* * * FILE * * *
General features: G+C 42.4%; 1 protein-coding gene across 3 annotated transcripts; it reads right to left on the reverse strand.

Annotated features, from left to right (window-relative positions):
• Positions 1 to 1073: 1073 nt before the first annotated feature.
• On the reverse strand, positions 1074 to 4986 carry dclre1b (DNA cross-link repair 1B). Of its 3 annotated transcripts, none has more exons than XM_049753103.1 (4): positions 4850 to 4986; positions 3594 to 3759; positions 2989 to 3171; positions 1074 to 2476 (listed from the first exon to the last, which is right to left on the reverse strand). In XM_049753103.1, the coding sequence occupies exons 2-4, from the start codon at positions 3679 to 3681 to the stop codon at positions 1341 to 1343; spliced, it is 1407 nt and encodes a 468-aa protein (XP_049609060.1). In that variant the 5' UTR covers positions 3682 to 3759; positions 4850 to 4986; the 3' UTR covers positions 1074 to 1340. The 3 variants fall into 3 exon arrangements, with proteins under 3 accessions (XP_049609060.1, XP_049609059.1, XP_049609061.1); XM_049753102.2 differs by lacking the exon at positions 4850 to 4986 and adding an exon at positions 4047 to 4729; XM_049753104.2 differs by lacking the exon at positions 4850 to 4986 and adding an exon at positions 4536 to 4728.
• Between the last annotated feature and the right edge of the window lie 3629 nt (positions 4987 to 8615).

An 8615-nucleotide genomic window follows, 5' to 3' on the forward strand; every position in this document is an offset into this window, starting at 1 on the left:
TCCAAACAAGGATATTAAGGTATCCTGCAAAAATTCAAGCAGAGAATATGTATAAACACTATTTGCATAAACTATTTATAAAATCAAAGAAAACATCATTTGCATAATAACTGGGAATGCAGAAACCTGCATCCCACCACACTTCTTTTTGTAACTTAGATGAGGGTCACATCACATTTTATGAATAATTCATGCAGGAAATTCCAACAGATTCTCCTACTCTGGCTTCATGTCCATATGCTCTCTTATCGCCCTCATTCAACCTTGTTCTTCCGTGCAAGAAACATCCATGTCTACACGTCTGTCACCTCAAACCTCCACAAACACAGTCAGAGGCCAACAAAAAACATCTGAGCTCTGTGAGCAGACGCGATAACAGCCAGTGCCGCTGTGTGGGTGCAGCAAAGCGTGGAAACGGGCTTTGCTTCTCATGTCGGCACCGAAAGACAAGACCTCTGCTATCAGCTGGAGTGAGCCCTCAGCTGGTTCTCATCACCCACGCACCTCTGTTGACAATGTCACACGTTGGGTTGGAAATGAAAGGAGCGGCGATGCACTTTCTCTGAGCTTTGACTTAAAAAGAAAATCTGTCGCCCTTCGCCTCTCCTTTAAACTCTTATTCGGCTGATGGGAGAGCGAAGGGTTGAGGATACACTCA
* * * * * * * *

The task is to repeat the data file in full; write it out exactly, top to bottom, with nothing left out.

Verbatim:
General features: G+C 42.4%; 1 protein-coding gene across 3 annotated transcripts; it reads right to left on the reverse strand.

Annotated features, from left to right (window-relative positions):
• Positions 1 to 1073: 1073 nt before the first annotated feature.
• On the reverse strand, positions 1074 to 4986 carry dclre1b (DNA cross-link repair 1B). Of its 3 annotated transcripts, none has more exons than XM_049753103.1 (4): positions 4850 to 4986; positions 3594 to 3759; positions 2989 to 3171; positions 1074 to 2476 (listed from the first exon to the last, which is right to left on the reverse strand). In XM_049753103.1, the coding sequence occupies exons 2-4, from the start codon at positions 3679 to 3681 to the stop codon at positions 1341 to 1343; spliced, it is 1407 nt and encodes a 468-aa protein (XP_049609060.1). In that variant the 5' UTR covers positions 3682 to 3759; positions 4850 to 4986; the 3' UTR covers positions 1074 to 1340. The 3 variants fall into 3 exon arrangements, with proteins under 3 accessions (XP_049609060.1, XP_049609059.1, XP_049609061.1); XM_049753102.2 differs by lacking the exon at positions 4850 to 4986 and adding an exon at positions 4047 to 4729; XM_049753104.2 differs by lacking the exon at positions 4850 to 4986 and adding an exon at positions 4536 to 4728.
• Between the last annotated feature and the right edge of the window lie 3629 nt (positions 4987 to 8615).

An 8615-nucleotide genomic window follows, 5' to 3' on the forward strand; every position in this document is an offset into this window, starting at 1 on the left:
TCCAAACAAGGATATTAAGGTATCCTGCAAAAATTCAAGCAGAGAATATGTATAAACACTATTTGCATAAACTATTTATAAAATCAAAGAAAACATCATTTGCATAATAACTGGGAATGCAGAAACCTGCATCCCACCACACTTCTTTTTGTAACTTAGATGAGGGTCACATCACATTTTATGAATAATTCATGCAGGAAATTCCAACAGATTCTCCTACTCTGGCTTCATGTCCATATGCTCTCTTATCGCCCTCATTCAACCTTGTTCTTCCGTGCAAGAAACATCCATGTCTACACGTCTGTCACCTCAAACCTCCACAAACACAGTCAGAGGCCAACAAAAAACATCTGAGCTCTGTGAGCAGACGCGATAACAGCCAGTGCCGCTGTGTGGGTGCAGCAAAGCGTGGAAACGGGCTTTGCTTCTCATGTCGGCACCGAAAGACAAGACCTCTGCTATCAGCTGGAGTGAGCCCTCAGCTGGTTCTCATCACCCACGCACCTCTGTTGACAATGTCACACGTTGGGTTGGAAATGAAAGGAGCGGCGATGCACTTTCTCTGAGCTTTGACTTAAAAAGAAAATCTGTCGCCCTTCGCCTCTCCTTTAAACTCTTATTCGGCTGATGGGAGAGCGAAGGGTTGAGGATACACTCA